Black Spot disease appears on the leaves of trees and shrubs as small black circular spots that range in size from about ¼ inch to 1 inch in diameter. They normally appear on the upper surface of the leaf, starting in the early to mid-spring. As the disease progresses, the leaf tissue around the black spot often yellows and premature leaf drop often occurs. In cases of severe infection, a plant or tree can lose many of its leaves by mid-season. Flowering trees and roses that are infected have fewer or no blossoms as a result of the stress caused by the Black Spot.
Black spot is caused by a fungus called Diplocarpon rosae which overwinters on infected leaves. In the spring, especially in areas of high humidity and rain, the fungal spores are splashed on to new leaves and begin their infection cycle. The fungal spores enter the leaf tissue and as they reproduce they cause the black spots. Normally infections are limited to the leaves, but they can also infect new twig growth. Repeated exposure to black spot can cause death or increase susceptibility to other infections.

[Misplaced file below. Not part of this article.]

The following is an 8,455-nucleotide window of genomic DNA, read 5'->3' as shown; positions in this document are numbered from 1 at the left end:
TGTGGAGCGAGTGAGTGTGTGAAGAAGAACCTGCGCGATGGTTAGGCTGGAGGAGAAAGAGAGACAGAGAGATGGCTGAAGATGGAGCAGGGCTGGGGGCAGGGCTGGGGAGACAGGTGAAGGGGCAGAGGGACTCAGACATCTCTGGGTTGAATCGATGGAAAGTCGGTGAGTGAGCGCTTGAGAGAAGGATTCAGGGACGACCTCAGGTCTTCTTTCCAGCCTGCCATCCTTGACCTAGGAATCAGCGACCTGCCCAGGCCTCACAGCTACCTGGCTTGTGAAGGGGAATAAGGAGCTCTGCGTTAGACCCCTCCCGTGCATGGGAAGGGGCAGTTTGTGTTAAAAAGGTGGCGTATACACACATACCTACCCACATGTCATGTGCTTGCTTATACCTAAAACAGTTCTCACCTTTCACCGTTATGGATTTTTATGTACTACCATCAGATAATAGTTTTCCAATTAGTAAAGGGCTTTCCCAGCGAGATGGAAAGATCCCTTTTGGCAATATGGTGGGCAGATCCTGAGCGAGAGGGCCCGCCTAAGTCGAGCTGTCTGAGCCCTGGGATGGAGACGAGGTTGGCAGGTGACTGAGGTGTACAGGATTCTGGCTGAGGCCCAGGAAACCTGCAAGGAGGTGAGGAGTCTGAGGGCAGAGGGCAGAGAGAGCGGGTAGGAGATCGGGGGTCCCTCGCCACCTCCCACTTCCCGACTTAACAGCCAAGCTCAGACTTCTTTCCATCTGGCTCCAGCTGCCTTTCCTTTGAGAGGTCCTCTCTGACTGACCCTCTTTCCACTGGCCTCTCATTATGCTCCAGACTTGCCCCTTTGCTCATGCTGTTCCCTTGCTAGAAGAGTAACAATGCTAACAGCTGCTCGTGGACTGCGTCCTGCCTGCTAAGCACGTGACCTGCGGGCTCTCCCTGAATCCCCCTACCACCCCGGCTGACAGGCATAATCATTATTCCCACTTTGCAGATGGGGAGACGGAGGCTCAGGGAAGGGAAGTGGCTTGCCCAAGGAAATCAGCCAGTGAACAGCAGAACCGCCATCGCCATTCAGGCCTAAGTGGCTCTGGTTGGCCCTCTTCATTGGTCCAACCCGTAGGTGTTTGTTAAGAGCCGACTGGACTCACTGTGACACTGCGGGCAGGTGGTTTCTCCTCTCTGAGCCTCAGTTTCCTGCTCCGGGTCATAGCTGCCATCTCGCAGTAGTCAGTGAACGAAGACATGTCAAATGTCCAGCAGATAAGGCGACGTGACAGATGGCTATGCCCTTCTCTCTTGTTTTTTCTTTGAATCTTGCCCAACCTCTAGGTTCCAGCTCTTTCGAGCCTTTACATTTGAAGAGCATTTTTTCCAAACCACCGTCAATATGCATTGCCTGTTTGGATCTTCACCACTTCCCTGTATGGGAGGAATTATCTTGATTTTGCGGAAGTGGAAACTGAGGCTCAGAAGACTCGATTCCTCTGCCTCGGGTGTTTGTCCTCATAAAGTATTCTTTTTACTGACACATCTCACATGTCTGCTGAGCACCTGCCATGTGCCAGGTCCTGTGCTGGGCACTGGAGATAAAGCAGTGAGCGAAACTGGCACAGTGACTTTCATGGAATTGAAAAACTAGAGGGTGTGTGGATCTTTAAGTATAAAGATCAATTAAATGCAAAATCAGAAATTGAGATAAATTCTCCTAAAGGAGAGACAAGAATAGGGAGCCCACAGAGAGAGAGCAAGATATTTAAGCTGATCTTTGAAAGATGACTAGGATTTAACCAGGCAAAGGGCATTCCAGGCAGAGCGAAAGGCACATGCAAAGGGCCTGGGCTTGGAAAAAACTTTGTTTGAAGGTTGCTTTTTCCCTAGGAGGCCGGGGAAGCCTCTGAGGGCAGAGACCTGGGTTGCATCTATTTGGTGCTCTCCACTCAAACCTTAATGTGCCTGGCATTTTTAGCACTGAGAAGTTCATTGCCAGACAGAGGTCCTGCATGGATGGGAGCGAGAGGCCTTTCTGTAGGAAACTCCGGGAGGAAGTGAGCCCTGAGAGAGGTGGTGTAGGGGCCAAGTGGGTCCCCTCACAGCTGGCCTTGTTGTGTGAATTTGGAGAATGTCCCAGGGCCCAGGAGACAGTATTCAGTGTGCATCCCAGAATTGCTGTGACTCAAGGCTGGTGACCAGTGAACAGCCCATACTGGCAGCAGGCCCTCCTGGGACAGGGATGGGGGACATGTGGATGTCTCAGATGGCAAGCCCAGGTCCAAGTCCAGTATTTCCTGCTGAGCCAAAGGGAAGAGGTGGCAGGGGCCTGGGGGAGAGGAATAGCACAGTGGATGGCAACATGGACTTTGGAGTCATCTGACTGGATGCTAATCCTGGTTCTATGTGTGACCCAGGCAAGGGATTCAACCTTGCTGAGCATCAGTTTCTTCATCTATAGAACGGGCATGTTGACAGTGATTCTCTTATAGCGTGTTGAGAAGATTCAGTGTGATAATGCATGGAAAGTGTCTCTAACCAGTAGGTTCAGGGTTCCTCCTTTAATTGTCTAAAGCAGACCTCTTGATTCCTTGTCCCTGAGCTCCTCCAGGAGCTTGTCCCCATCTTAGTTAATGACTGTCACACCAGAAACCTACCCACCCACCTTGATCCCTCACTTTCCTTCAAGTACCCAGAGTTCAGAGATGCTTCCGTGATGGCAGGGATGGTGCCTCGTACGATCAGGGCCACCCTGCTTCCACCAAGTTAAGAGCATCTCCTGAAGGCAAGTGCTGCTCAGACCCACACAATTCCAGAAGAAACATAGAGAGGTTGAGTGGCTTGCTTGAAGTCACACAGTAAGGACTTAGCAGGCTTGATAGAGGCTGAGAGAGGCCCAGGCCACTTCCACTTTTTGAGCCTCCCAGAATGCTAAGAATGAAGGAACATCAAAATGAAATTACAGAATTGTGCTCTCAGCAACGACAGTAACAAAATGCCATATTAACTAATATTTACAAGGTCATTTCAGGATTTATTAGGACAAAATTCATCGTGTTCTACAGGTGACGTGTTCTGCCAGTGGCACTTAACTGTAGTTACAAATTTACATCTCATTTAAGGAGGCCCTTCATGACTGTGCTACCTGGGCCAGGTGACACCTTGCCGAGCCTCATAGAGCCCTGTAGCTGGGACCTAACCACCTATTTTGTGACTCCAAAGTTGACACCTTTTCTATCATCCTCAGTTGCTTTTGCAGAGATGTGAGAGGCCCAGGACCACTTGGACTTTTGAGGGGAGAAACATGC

Recommend Steps to Control Black Spot
To control Black Spot, spray the tree with Monterey Complete Disease Control. Repeat the spraying every 7 to 14 days as necessary, as long as the weather remains humid and damp. Avoid watering plants and trees from above, always water at the ground level. In the fall remove all leaf debris to avoid re-infecting trees and plants the following spring. If infected trees are pruned during the dormant fall or early spring period, spray the tree with Liquid Copper Fungicide Spray after pruning and be sure to sanitize the pruning tools after each branch cut.